Now 30, Miller was 23 when a hobby project “got out of hand”. He never intended to start a business and “was definitely not prepared for what it has turned into”.
He says in his 20s he needed help but was forced to work through things on his own. He’s had some amazing experiences on the way but has also been through “terrible … things, panics, life or death crunches, disasters and disappointments”.
Now speaking up to help the next generation of founders, he’s the first to say entrepreneurs have their own blind spots.
There’s plenty of information and advice for them out there – “but you have to want it”, he says.
“When you are young you are so confident, defiant and rebellious, you don’t want to listen to boring, but maybe, sage advice.
“More than anything, you don’t want to be seen as weak, the stigma still hangs around ‘having feelings’,” says Miller, acknowledging sports and public figures have helped here by having open conversations.
“But the founder’s ‘reality distortion field’ is both a blessing and a curse. You are used to ignoring people telling you you can’t, or what you should and shouldn’t do.”
Miller says he has felt overwhelmed by expectations to succeed, but adds a caveat.
“Far more than anything else, it has been [by] my own expectations of myself – the pressure I have put myself under, with no self-compassion or leniency or forgiveness. You are always your own harshest critic.”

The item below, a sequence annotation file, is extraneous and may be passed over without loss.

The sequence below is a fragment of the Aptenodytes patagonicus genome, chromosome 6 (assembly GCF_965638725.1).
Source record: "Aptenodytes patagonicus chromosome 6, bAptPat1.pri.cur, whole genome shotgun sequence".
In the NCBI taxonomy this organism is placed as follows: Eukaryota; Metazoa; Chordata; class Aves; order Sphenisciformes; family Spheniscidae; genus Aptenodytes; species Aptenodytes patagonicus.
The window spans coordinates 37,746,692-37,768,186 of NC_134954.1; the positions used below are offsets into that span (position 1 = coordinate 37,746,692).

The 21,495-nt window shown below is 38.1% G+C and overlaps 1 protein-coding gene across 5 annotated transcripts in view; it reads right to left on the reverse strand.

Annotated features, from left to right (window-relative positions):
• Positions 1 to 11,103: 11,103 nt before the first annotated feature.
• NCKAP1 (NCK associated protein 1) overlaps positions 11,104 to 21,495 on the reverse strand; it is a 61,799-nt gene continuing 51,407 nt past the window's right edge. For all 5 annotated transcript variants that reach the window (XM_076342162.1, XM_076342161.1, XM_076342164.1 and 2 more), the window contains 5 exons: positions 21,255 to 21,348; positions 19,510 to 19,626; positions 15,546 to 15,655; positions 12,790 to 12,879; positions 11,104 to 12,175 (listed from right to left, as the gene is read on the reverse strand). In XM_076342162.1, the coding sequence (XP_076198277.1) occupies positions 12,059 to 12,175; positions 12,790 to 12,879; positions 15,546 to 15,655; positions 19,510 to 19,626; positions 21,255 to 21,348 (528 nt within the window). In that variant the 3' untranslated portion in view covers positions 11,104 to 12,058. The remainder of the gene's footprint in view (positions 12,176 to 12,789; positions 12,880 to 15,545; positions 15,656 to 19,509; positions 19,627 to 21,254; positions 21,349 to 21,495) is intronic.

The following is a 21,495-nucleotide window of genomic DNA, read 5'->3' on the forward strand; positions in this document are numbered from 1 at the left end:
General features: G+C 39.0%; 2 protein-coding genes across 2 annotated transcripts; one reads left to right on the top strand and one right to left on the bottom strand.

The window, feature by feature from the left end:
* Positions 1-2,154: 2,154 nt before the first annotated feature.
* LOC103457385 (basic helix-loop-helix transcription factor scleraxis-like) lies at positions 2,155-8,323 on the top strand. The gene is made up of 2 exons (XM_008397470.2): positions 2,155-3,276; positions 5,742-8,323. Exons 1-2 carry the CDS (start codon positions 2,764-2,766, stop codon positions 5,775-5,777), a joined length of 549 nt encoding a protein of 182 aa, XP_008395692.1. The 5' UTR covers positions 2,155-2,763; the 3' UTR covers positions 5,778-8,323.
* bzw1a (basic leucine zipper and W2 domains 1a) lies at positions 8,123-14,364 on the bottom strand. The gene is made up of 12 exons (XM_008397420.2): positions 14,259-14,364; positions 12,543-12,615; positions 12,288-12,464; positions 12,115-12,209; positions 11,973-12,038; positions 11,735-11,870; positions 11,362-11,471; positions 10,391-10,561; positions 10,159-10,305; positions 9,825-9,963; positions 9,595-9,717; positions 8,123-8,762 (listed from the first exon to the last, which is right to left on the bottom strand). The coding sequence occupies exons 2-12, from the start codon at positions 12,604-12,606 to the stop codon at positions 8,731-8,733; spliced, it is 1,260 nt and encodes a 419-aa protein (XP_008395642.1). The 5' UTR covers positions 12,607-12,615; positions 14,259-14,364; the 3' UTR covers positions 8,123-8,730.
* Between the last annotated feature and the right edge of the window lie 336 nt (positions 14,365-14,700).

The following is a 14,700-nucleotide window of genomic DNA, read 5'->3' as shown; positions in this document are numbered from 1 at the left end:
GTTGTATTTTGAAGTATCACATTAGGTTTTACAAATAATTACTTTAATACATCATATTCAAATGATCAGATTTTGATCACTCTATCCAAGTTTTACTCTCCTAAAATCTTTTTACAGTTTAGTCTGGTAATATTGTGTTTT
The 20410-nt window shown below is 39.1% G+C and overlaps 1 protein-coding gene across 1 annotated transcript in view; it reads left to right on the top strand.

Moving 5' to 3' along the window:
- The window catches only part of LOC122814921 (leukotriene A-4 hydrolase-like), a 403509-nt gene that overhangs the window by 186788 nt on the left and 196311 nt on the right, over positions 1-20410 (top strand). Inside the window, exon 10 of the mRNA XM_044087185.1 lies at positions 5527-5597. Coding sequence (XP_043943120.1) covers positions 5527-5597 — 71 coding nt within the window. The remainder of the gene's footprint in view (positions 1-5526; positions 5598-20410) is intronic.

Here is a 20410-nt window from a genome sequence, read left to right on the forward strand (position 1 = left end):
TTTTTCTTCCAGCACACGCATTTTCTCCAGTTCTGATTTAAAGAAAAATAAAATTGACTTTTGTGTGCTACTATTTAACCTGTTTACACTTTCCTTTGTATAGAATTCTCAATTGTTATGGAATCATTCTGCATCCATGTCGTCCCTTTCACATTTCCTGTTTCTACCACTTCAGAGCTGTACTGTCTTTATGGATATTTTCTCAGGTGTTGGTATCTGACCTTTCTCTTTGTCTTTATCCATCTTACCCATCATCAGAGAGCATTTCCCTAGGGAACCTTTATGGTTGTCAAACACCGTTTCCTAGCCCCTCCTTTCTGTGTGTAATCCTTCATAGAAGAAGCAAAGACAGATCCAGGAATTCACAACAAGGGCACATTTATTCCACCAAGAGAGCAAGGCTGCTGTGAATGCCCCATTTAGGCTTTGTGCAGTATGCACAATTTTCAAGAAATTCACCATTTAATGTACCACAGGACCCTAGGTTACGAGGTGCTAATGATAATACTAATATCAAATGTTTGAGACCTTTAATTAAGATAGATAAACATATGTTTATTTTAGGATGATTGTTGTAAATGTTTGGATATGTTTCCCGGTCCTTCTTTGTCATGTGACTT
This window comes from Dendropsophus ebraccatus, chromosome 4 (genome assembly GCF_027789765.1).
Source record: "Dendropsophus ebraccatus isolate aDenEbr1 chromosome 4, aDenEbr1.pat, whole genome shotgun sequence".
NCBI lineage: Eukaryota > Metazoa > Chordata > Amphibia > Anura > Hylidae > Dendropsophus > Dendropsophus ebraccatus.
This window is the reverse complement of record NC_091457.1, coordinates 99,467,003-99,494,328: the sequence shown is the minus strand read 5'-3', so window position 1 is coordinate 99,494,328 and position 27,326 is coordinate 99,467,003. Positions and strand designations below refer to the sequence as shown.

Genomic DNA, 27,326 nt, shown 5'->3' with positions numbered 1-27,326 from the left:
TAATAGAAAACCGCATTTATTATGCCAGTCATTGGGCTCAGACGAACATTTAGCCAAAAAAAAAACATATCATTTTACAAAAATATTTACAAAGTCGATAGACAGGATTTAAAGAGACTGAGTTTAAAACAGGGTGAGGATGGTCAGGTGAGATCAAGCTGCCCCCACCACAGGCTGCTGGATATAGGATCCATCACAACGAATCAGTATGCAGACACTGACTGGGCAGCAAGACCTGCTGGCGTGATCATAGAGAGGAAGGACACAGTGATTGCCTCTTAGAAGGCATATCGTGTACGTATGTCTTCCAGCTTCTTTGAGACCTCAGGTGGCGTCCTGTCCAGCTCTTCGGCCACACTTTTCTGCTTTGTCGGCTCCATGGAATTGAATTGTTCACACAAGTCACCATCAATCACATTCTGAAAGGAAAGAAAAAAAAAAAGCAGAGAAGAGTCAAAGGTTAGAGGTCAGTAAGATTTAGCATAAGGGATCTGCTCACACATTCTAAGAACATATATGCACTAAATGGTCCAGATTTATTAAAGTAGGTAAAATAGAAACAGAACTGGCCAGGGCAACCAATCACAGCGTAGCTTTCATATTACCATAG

Williamson and Crone note that entrepreneurs suffer physically on their chosen path.
“The literature around the physiological markers of stress on entrepreneurs … shows they have greater wear and tear on their bodies. Even though they will say they enjoy the autonomy, the underlying story is that it is extremely stressful and it undermines their health,” says Williamson.
Crone: “There’s no doubt it’s physically demanding. They’re hustlers. They work long hours – at times their investors demand it of them.”
At the forefront of the campaign to better safeguard founders is Jenene Crossan, founder of Powered by Flossie, a technology network data company serving the hair and beauty product industry.
Crossan has no doubt there are cultural issues in the sector that need turning around.
“There’s a number of situations here – we’ve built this hero to zero approach, and the fact we call businesses that go well ‘unicorns’. It’s not right, unicorns don’t exist. I know it’s an international [label] but I think it’s demonstrative of the issues we have.
“They’re such unlikely creatures yet we treat them like once they have investment, if they don’t deliver they are just huge failures. So we have a failure perception that needs adjusting.”
An upshot of the recent innovation community conversation is the question: investors have expectations of founders, so shouldn’t entrepreneurs have the same of their backers – particularly their attitude to the “failure” word?
While entrepreneurs like Crossan, who have been through the fire – she started out at 20, and is now 43 – demands her backers show investor credentials, the power imbalance for the startup rookie seems to guarantee the expectations are all on one side.
Miller: “Being a first-time founder … without the trainer wheels of an incubator or accelerator programme, I had no idea what I could expect or demand from them. I was just grateful for their help. One does not look a gift horse in the mouth.”